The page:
e.g. ``PyString_`` for string functions.

* Public functions and variables use MixedCase with underscores, like
  this: ``PyObject_GetAttr``, ``Py_BuildValue``, ``PyExc_TypeError``.

* Occasionally an "internal" function has to be visible to the loader;
  we use the ``_Py`` prefix for this, e.g.: ``_PyObject_Dump``.

* Macros should have a MixedCase prefix and then use upper case, for
  example: ``PyString_AS_STRING``, ``Py_PRINT_RAW``.

Documentation Strings

* Use the ``PyDoc_STR()`` or ``PyDoc_STRVAR()`` macro for docstrings
  to support building Python without docstrings (``./configure

  For C code that needs to support versions of Python older than 2.3,
  you can include this after including ``Python.h``::

      #ifndef PyDoc_STR
      #define PyDoc_VAR(name)         static char name[]
      #define PyDoc_STR(str)          (str)
      #define PyDoc_STRVAR(name, str) PyDoc_VAR(name) = PyDoc_STR(str)

* The first line of each fuction docstring should be a "signature
  line" that gives a brief synopsis of the arguments and return value.
  For example::

      "myfunction(name, value) -> bool\n\n\
      Determine whether name and value make a valid pair.");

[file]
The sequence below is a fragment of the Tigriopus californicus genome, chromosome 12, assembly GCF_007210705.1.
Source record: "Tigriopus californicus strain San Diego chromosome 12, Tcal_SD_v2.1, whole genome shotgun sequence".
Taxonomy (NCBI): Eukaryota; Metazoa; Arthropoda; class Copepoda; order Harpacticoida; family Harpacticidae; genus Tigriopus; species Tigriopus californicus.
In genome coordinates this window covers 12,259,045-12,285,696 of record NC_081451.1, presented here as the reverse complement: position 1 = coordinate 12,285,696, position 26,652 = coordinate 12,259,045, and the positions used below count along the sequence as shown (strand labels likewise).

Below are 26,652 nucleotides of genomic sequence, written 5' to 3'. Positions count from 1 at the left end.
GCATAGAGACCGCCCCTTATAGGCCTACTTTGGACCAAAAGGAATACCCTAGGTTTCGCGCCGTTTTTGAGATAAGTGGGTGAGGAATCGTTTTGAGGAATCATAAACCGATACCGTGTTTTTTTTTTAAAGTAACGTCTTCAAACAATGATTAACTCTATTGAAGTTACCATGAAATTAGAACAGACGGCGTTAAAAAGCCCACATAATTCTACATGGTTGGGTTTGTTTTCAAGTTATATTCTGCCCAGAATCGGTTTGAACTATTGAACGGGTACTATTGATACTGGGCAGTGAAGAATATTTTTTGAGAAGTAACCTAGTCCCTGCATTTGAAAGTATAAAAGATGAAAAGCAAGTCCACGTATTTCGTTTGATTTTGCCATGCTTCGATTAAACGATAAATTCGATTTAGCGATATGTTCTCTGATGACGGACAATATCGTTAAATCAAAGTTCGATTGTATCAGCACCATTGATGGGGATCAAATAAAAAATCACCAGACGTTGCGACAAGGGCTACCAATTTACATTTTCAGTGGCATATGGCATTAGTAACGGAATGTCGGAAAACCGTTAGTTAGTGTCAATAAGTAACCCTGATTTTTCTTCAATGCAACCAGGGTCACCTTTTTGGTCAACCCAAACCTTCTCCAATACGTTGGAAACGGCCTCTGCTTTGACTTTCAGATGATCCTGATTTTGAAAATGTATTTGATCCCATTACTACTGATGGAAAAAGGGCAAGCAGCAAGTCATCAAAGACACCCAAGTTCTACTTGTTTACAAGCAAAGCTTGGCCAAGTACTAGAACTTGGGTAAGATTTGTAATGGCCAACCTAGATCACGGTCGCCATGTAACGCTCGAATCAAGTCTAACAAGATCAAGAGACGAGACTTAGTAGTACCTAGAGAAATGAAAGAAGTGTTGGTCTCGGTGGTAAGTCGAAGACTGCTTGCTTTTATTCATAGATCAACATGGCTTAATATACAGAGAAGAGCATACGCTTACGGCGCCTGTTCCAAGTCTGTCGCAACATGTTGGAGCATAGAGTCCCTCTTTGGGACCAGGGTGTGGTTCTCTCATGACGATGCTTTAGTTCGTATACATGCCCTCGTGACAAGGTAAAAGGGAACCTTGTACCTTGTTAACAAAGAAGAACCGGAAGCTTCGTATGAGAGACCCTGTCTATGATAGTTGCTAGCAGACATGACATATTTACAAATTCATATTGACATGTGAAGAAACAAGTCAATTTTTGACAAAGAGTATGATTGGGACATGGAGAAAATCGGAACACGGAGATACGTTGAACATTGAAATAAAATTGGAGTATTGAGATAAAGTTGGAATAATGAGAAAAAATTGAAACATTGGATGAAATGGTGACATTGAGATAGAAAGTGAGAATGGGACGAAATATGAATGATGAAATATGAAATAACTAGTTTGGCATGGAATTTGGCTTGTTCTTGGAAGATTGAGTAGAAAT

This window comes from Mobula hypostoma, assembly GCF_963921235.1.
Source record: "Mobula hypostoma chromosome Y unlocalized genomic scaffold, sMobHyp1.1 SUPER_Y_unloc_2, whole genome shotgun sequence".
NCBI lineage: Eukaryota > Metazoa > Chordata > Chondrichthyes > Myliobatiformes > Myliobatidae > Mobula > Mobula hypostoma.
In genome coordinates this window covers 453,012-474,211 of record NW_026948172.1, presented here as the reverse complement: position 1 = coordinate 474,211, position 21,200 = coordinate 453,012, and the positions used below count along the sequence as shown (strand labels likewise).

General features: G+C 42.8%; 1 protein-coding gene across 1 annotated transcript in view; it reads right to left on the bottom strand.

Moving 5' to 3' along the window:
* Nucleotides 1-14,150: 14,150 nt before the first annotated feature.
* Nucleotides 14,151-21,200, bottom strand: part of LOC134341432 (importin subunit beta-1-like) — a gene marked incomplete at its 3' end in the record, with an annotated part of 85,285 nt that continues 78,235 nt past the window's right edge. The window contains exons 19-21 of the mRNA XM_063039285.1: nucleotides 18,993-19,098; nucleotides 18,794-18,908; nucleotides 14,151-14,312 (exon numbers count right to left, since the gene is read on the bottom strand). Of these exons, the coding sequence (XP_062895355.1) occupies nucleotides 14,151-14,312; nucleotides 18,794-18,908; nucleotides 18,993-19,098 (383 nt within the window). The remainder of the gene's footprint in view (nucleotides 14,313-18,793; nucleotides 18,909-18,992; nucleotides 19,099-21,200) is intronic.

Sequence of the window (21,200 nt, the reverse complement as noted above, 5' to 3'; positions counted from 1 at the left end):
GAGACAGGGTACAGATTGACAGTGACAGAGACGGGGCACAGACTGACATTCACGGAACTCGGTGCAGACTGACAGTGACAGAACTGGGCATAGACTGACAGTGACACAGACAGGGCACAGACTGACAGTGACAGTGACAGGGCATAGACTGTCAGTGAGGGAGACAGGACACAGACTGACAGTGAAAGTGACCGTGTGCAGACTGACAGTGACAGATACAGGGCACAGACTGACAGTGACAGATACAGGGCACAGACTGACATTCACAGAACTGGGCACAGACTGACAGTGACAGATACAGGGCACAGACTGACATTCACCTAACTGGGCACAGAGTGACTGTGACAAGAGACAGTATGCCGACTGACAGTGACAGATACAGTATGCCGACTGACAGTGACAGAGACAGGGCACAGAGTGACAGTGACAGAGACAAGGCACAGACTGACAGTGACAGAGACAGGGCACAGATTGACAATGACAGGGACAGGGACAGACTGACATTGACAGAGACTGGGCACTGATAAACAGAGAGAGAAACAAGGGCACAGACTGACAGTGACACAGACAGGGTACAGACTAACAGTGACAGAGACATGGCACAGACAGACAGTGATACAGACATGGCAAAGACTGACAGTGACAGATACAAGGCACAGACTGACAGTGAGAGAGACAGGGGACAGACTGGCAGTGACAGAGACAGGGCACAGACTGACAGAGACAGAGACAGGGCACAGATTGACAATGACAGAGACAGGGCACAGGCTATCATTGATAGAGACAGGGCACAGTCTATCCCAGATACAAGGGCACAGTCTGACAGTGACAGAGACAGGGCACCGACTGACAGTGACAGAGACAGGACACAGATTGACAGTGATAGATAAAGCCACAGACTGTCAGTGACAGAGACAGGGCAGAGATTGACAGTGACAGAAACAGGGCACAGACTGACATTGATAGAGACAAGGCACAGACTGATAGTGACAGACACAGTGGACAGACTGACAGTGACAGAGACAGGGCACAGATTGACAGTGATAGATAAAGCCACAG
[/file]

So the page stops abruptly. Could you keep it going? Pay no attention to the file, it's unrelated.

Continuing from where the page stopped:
Always include a blank line between the signature line and the text
  of the description.

  If the return value for the function is always None (because there
  is no meaningful return value), do not include the indication of the
  return type.

* When writing multi-line docstrings, be sure to always use backslash
  continuations, as in the example above, or string literal

      "myfunction(name, value) -> bool\n\n"
      "Determine whether name and value make a valid pair.");

  Though some C compilers accept string literals without either::

      /* BAD -- don't do this! */
      "myfunction(name, value) -> bool\n\n
      Determine whether name and value make a valid pair.");

  not all do; the MSVC compiler is known to complain about this.


.. [1] PEP 8, "Style Guide for Python Code", van Rossum, Warsaw


This document has been placed in the public domain.